Export Exchange spurs $460 million in grain and ethanol co-product sales

05.12.2016

The Export Exchange conference hosted this fall by the U.S. Grains Council (USGC) and Renewable Fuels Association (RFA) is already paying dividends, according to new surveys of overseas grain buyers who attended – to the tune of nearly a half billion dollars’ worth of grain and ethanol co-product sales.

Buyers and end-users were asked after the conference if they made purchase agreements with sellers and how much volume was purchased. In total, attendees reported sales of approximately 2.6 million tonnes of grains and co-products worth $460 million traded either at the conference or immediately before or after.

The top grain traded during the two-day conference was corn, with 924,500 tonnes collectively exchanged, followed by distiller’s dried grains with solubles (DDGS), with 875,000 tonnes exchanged. This means buyers at the conference struck deals to purchase an amount of DDGS equivalent to roughly 8% of last year’s total U.S. DDGS exports.

“Trade is absolutely critical to U.S. farmers right now, and these sales show that buyers attending Export Exchange 2016 took the buying opportunities very seriously,” said Tom Sleight, president and chief executive officer (CEO) of USGC. “Putting buyers and sellers together, building and sustaining relationships with our top global grain buyers have been hallmarks of council activities worldwide. We are thrilled to see how much actual trade was done at the show and in association with it.”

Export Exchange 2016 offered attendees an opportunity to meet and build relationships with domestic suppliers of corn, DDGS, sorghum, barley and other commodities. More than 200 international buyers and end-users of coarse grains and co-products from more than 35 countries were in Detroit, Michigan, U.S., for the conference, held Oct. 24-26, and for related tours of U.S. farms, ethanol plants and export infrastructure as part of Council trade teams.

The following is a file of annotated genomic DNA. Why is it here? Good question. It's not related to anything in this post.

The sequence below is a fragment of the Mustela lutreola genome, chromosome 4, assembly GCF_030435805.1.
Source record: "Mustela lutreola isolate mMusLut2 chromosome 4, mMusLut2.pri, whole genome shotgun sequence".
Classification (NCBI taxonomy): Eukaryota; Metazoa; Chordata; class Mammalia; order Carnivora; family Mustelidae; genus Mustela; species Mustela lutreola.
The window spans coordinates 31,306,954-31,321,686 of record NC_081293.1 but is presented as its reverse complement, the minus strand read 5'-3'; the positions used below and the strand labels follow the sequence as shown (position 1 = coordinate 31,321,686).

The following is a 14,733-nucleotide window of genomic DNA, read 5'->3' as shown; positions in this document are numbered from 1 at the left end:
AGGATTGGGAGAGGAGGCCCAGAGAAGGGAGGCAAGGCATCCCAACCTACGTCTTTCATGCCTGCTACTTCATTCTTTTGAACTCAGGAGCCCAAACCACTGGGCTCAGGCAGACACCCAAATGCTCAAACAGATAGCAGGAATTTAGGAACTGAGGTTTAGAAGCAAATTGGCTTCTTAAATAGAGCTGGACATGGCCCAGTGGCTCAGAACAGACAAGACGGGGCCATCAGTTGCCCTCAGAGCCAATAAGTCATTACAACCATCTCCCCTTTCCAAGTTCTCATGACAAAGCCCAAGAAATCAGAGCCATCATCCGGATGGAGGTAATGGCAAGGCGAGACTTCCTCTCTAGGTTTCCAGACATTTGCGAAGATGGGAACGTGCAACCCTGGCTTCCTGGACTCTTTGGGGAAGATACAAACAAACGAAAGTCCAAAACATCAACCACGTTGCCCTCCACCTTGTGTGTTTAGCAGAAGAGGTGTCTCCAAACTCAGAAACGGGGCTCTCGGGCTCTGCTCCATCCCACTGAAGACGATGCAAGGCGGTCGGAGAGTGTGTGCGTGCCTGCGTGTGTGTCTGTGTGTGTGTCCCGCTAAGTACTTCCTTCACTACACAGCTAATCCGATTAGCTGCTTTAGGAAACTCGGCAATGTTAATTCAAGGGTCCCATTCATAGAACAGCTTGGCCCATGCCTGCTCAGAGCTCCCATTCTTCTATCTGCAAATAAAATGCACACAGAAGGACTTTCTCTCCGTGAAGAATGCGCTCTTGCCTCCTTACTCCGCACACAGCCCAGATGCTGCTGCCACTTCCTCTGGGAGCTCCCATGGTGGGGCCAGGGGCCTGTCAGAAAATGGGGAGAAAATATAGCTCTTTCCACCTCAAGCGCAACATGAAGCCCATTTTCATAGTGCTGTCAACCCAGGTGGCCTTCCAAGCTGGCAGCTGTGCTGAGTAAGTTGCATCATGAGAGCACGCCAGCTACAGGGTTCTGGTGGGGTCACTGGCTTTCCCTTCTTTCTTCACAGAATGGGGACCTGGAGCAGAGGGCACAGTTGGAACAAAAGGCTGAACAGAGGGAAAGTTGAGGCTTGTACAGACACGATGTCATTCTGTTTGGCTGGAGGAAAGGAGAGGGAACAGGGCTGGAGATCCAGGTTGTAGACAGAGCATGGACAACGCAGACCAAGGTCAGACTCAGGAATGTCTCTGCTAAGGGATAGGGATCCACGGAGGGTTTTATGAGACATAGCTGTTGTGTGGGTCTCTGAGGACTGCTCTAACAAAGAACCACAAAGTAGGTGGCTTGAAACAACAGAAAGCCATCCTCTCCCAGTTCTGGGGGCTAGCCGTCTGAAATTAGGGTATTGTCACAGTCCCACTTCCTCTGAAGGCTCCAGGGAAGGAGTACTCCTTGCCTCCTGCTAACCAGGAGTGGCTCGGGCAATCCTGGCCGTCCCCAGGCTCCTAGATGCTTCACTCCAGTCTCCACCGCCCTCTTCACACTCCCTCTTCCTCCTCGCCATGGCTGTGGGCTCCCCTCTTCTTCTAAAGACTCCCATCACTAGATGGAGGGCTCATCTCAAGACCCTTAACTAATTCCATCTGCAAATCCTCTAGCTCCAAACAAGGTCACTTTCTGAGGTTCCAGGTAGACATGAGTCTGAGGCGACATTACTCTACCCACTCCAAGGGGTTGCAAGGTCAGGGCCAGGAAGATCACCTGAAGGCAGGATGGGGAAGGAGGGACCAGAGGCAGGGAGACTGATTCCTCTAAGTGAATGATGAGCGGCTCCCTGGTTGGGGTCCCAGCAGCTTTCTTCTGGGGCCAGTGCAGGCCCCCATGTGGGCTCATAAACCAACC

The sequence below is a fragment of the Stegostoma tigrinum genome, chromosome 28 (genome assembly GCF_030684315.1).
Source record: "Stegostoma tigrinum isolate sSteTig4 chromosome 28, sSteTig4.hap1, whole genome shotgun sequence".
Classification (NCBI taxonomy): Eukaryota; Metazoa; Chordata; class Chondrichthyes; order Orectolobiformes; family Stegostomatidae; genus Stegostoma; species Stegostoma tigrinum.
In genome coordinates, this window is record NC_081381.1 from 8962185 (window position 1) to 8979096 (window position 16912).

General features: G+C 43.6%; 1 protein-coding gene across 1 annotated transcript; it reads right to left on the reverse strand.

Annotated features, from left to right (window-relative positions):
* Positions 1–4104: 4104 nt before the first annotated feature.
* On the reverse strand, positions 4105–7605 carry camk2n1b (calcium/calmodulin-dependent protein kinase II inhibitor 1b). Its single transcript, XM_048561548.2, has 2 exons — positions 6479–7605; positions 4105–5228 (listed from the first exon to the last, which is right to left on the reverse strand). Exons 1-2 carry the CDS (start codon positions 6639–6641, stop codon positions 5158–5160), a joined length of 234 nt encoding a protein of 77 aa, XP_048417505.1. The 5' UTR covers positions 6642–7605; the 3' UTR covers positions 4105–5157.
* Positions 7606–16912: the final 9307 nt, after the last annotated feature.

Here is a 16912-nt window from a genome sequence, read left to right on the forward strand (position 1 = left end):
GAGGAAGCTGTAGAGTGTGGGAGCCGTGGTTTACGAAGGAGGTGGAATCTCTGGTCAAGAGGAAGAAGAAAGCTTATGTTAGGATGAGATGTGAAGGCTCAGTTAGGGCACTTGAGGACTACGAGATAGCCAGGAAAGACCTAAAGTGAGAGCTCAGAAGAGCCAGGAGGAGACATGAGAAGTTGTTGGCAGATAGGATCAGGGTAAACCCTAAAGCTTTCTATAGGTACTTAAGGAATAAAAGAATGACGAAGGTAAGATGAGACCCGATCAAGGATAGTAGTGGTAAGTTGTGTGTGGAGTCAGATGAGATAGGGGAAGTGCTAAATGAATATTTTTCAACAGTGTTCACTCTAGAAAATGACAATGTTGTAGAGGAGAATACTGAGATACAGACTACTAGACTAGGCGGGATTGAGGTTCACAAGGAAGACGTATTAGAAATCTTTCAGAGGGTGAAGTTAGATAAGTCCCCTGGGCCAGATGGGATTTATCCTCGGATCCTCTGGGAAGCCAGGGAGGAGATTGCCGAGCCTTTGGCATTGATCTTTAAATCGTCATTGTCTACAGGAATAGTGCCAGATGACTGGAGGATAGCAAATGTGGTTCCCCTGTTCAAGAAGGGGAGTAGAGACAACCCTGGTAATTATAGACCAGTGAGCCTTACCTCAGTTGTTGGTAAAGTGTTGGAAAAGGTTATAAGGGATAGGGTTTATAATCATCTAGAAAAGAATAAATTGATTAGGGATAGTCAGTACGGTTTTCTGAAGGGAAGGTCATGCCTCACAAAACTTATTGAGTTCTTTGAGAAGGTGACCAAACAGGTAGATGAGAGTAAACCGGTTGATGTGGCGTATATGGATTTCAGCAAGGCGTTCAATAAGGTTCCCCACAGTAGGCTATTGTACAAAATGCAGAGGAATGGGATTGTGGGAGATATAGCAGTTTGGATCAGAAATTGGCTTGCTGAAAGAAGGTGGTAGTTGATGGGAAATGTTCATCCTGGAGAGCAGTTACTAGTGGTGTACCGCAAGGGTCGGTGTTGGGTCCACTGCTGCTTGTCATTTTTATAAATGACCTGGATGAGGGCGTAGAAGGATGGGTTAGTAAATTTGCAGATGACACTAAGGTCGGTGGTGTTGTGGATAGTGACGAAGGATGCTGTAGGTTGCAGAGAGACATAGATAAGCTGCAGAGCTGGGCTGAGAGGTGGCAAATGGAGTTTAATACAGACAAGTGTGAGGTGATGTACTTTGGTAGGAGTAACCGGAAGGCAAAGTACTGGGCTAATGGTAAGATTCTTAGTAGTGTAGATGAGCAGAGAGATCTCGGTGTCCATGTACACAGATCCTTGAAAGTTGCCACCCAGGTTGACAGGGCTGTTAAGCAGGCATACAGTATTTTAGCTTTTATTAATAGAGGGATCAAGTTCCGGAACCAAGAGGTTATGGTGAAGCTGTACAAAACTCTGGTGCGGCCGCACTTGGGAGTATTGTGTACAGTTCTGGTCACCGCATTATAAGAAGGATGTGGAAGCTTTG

“This conference and these tremendous sales figures show how much of an appetite there is globally for U.S.-produced feed grains and co-products,” said Bob Dinneen, president and CEO of the RFA. “It’s no surprise that the top two commodities traded during the conference were corn and DDGS, a co-product of U.S. ethanol production. With a record corn supply anticipated for the 2016-17 marketing year, exports will continue to be essential as we move forward in a global market.”

Other grains traded at Export Exchange included:

  •     Corn Gluten — 25,200 tonnes
  •     Sorghum — 428,000 tonnes
  •     Barley — 5,000 tonnes



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